Much of the refurbishment was finished, but Ms. Perez brought in a designer from Connecticut to help with choosing the colour palette and furnishings.
Finding a purpose for seven bedrooms, eight bathrooms and 8,200 square feet of living space became a mission for Ms. Perez.
An old-fashioned porcelain sink in the basement was brought upstairs for use in a main floor laundry room. The former laundry room has become a private sanctuary for the family cat.
“I made every room have a use.”
There’s a key room in the downstairs hall which still holds dozens of vintage keys for the various locks in the house.
On the second floor, the couple’s son had a suite with a bedroom, sitting room, private balcony and ensuite bathroom.
The master suite is also on that floor. There is an ensuite bathroom with a 1930s Hollywood vibe and his-and-hers dressing rooms. The large bedroom has a private terrace in the treetops.
“We liked to sit here for a glass of wine – especially when there were lots of kids around,” Ms. Perez says.
On the third floor, the couple’s daughter had a 290-square-foot suite with a separate guest bedroom for friends sleeping over. The bedroom has deep dormer windows and nooks for reading and relaxing.
Ms. Perez says their kids, who are now away at university, often had friends stay over on the weekends. “We used to just count the shoes on Saturday morning.”
Throughout the house, original doors, hardware, baseboards and light fixtures are still in place.
“You still, after 10 years, notice little things,” she says.
In the dining room, for example, a built-in china cabinet with leaded glass doors hasn’t changed since circa 1929. In the conservatory, windows topped by leaded glass fans bring light in on three sides.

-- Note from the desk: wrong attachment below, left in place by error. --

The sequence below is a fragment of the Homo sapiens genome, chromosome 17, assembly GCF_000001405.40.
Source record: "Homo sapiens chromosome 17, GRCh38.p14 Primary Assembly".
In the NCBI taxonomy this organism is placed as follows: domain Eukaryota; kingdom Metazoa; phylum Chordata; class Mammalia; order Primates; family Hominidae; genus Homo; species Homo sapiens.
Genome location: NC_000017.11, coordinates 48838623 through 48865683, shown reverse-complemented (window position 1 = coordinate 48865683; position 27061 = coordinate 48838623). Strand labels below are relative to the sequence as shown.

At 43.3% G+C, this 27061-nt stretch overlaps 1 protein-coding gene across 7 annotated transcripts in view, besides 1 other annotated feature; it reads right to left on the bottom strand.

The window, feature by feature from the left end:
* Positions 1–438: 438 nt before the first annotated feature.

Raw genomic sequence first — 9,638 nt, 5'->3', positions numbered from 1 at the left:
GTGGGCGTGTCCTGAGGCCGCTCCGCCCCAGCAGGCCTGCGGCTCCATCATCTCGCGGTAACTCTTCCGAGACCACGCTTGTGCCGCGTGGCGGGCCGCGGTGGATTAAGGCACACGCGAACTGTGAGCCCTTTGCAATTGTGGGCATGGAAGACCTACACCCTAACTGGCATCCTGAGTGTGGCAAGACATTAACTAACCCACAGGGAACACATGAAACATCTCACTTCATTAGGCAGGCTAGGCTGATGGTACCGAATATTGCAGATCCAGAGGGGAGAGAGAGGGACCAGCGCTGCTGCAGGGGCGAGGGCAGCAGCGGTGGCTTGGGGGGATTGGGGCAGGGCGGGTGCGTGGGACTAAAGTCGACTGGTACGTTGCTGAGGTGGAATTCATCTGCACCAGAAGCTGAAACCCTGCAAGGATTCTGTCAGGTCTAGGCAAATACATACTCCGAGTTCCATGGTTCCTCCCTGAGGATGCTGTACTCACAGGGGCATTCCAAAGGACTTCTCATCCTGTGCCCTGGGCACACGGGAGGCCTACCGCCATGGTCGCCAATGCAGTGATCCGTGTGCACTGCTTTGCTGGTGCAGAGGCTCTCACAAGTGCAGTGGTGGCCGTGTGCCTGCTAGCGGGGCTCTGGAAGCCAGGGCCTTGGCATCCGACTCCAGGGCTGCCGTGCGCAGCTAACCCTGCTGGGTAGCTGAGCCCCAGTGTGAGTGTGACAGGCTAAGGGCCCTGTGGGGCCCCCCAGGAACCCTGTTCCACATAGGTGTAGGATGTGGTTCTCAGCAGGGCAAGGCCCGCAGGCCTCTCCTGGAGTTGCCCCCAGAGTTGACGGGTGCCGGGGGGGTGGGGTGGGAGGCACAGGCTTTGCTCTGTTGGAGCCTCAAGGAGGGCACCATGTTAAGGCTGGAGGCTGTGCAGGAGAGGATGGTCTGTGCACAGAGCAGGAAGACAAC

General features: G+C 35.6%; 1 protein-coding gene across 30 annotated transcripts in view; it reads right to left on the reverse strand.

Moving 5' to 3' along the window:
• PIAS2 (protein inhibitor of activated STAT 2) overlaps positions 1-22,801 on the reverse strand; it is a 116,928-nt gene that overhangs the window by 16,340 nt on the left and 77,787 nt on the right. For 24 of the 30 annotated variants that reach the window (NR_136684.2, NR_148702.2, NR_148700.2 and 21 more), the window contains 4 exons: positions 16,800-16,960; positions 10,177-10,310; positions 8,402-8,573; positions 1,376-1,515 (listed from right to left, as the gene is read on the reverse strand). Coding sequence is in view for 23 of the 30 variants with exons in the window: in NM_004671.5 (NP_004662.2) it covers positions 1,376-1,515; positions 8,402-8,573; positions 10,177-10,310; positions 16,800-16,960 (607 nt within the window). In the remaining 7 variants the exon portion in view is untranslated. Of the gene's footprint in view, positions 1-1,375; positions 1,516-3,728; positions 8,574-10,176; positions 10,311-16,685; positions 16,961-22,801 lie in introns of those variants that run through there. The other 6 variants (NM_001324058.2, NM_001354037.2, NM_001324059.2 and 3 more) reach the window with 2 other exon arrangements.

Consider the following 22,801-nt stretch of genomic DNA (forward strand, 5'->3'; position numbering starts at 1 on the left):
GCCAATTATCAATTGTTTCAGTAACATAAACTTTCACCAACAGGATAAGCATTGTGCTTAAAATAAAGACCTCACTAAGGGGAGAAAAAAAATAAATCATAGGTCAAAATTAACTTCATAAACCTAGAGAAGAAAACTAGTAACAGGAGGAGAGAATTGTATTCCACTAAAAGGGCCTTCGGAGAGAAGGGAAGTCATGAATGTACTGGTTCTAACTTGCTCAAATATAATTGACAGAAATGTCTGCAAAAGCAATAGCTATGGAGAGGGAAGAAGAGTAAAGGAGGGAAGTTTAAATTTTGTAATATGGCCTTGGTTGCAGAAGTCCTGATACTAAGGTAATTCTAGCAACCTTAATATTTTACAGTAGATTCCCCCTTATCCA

“Every latch works so well,” Ms. Perez says, opening an original casement window.
There’s a wood stove for warmth and French doors leading to the back garden.
Ms. Perez says many film productions have used the house as a backdrop. The mini-series The Kennedys, which starred Katie Holmes as Jackie Kennedy, was one.
“Katie Holmes used my bedroom as her dressing room.”
The house sits right below Hamilton Mountain, as the city calls the Niagara Escarpment. The Bruce Trail and other hiking paths wind along the face of the cliff just above the one-acre property.
Outside, there’s a large in-ground saltwater swimming pool with water fountains, a rose garden and extensive lawns.
The couple added an outdoor kitchen under one covered porch and a separate living area with a television under another.
“We decided that we would take indoor living and make it outdoors,” Ms. Perez says.
Mr. Perez notes that Queen Street, which is one of the routes up and down “the mountain,” can have quite a lot of traffic, but the house also has a back gate and driveway that opens to the less busy Hess Street.
He adds that people sitting in the back garden can’t hear the vehicles passing in front.
“You’re right in the heart of downtown and you would never know it.”
The cafés and nightclubs of Hess Village are within walking distance and there’s a buzzy artists’ community in the James Street North area.
When she wants to visit friends in Toronto, Ms. Perez walks to the nearby GO Train station and takes the train into Union Station.
The Best Feature
The grand three-storey open staircase winds up from the foyer at the centre of the home.
“I love the view looking up,” Ms. Perez says.